Kirsten Dunst stars as the Austrian princess who was just 14 when she arrived in the French court at Versailles in 1770, as part of an alliance between her mother, the powerful Maria Theresa of Austria, and the French king, the grandfather of her betrothed, the future Louis XVI (the unlikely Jason Schwartzman, in a bit of gag casting).
“Bullies, oppressors and all men who do violence to the rights of others are guilty not only of their own crimes, but also of the corruption they bring into the hearts of their victims.”
―from "The Betrothed" by Alessandro Manzoni
Italy’s greatest novel and a masterpiece of world literature, The Betrothed chronicles the unforgettable romance of Renzo and Lucia, who endure tyranny, war, famine, and plague to be together. Published in 1827 but set two centuries earlier, against the tumultuous backdrop of seventeenth-century Lombardy during the Thirty Years’ War, The Betrothed is the story of two peasant lovers who want nothing more than to marry. Their region of northern Italy is under Spanish occupation, and when the vicious Spaniard Don Rodrigo blocks their union in an attempt to take Lucia for himself, the couple must struggle to persevere against his plots—which include false charges against Renzo and the kidnapping of Lucia by a robber baron called the Unnamed—while beset by the hazards of war, bread riots, and a terrifying outbreak of bubonic plague. First and foremost a love story, the novel also weaves issues of faith, justice, power, and truth into a sweeping epic in the tradition of Ivanhoe, Les Misérables, and War and Peace. Groundbreakingly populist in its day and hugely influential to succeeding generations, Alessandro Manzoni’s masterwork has long been considered one of Italy’s national treasures. Translated by Archibald Colquhoun. READ an excerpt here:http://knopfdoubleday.com/book/259014/the-betrothed/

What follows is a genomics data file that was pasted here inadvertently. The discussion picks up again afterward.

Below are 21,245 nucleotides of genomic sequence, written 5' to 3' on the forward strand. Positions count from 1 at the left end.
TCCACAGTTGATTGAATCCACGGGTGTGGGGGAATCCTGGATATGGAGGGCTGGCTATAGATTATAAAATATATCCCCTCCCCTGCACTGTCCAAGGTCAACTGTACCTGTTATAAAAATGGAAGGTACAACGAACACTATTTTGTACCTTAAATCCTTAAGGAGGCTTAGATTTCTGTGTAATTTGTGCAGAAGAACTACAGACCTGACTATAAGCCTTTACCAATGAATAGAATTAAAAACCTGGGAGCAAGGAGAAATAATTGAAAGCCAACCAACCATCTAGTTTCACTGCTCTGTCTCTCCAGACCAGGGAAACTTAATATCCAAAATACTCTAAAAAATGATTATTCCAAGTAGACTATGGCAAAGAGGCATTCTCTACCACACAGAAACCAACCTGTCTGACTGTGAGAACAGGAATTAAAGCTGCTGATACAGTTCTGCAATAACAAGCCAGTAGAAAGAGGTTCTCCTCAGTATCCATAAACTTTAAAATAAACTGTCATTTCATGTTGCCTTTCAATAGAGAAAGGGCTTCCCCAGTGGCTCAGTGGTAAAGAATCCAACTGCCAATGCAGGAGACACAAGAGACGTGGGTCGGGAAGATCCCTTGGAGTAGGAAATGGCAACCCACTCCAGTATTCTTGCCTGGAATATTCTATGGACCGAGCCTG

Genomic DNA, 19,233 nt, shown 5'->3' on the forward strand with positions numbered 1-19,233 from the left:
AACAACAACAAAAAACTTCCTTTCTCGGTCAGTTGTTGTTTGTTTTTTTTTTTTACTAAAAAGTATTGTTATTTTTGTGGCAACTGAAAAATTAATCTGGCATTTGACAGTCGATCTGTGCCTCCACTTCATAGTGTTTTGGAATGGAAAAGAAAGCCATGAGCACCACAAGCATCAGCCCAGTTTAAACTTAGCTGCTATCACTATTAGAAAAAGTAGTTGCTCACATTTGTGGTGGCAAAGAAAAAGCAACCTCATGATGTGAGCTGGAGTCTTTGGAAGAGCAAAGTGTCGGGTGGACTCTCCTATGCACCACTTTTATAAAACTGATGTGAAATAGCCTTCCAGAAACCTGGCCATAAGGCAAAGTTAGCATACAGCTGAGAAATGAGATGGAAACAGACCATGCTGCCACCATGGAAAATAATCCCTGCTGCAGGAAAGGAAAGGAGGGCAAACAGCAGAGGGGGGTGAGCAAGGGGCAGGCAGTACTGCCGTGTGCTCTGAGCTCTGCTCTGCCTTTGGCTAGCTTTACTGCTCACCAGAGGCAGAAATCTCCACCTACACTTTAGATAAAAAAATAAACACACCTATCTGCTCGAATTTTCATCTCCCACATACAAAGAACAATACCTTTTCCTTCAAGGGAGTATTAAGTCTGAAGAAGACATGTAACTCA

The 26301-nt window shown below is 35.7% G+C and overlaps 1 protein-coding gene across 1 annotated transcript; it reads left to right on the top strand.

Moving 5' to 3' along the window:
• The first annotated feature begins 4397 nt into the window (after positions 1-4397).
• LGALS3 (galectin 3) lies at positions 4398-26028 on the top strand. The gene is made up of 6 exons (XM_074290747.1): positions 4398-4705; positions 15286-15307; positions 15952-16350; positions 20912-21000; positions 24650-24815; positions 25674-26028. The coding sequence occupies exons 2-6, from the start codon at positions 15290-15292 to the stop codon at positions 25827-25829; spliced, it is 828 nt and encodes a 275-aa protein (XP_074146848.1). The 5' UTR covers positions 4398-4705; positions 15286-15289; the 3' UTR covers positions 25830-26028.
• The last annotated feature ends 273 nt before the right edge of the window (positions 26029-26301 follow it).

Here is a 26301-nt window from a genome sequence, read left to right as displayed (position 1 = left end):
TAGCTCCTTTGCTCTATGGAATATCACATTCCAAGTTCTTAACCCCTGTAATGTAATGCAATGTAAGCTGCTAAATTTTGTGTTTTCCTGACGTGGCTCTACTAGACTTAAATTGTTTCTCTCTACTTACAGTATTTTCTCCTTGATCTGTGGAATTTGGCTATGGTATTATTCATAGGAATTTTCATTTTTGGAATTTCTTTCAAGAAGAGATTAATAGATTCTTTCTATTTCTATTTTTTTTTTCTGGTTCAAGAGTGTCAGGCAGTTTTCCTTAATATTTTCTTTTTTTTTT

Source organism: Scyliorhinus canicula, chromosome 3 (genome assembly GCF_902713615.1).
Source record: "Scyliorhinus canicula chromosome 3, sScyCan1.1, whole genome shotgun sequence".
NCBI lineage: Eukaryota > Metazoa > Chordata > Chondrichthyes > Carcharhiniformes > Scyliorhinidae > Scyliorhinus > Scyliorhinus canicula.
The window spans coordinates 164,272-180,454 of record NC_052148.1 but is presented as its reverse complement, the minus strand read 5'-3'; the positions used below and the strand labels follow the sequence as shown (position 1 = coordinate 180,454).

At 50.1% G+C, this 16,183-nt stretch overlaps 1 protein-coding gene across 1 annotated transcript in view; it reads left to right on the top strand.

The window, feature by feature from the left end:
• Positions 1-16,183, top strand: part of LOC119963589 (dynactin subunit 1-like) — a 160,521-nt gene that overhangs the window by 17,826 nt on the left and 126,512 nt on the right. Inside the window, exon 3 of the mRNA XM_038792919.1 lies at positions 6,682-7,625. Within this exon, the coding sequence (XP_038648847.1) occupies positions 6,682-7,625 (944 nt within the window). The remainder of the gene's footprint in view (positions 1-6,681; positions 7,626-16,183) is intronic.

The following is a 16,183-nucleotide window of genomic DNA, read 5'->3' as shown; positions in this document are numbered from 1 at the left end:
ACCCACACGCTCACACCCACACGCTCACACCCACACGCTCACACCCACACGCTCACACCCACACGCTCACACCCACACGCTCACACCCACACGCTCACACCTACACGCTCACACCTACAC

"By my troth, I care not; a man can die but once: we
owe God a death: I'll ne'er bear a base mind:
an't be my destiny, so; an't be not, so: no man is
too good to serve's prince; and let it go which way
it will, he that dies this year is quit for the next."
--Francis Feeble from "King Henry IV, Part II" (Act III, Scene II).
https://answers.yahoo.com/question/index?qid...Jan 10, 2009 - Best Answer: 'By my troth' is an (obsolete) idiom showing that the person is stressing that they speak the truth. A 'troth'is a vow. 'Bitter words' ...
tr.v., -anced, -anc·ing, -anc·es.
To bind in a pledge of marriage; betroth.
[From Middle English affiaunce, assurance, from Old French, from affier, to trust to, from Medieval Latin affīdāre : Latin ad-, ad- + Latin fīdus, faithful.]even the gist — Stanley Elkin & also : betrothal
Examples of TROTH
troth (trôth, trŏth, trōth)
a. Betrothal. The act or condition of being pledged to marry:
betrothal, engagement, espousal.
b. One's pledged fidelity.
2. Good faith; fidelity.
tr.v., trothed, troth•ing, troths.
To pledge or betroth.
[Middle English trouthe, trothe, variant of treuthe, from Old English